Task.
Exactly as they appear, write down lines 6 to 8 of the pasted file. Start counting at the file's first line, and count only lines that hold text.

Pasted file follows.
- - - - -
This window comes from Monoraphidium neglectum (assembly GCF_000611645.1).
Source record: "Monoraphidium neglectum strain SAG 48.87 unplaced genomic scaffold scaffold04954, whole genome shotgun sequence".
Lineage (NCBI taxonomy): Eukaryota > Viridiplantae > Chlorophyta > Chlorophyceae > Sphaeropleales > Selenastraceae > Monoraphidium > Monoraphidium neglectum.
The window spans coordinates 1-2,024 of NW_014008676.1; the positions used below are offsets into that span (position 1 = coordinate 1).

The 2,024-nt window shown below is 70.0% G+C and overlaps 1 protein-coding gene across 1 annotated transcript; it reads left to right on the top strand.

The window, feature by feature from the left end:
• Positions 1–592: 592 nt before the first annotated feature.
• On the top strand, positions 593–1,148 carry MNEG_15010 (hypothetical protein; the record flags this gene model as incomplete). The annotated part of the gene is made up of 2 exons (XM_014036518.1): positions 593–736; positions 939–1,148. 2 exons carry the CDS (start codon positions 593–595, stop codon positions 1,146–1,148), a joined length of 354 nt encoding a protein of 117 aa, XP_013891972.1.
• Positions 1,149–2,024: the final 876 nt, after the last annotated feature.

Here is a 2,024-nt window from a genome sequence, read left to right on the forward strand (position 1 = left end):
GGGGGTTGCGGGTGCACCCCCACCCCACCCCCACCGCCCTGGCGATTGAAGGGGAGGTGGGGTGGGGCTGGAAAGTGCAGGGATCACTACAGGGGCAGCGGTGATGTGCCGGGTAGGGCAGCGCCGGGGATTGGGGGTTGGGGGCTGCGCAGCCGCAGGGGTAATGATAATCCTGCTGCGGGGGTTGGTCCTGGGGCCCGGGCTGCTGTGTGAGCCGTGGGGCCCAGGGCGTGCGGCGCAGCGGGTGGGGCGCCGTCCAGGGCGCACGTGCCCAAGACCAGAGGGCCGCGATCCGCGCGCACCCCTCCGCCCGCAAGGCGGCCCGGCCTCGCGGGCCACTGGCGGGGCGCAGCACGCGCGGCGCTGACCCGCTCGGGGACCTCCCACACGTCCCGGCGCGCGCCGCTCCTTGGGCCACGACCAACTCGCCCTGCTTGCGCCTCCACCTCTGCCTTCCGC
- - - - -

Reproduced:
The window, feature by feature from the left end:
• Positions 1–592: 592 nt before the first annotated feature.
• On the top strand, positions 593–1,148 carry MNEG_15010 (hypothetical protein; the record flags this gene model as incomplete). The annotated part of the gene is made up of 2 exons (XM_014036518.1): positions 593–736; positions 939–1,148. 2 exons carry the CDS (start codon positions 593–595, stop codon positions 1,146–1,148), a joined length of 354 nt encoding a protein of 117 aa, XP_013891972.1.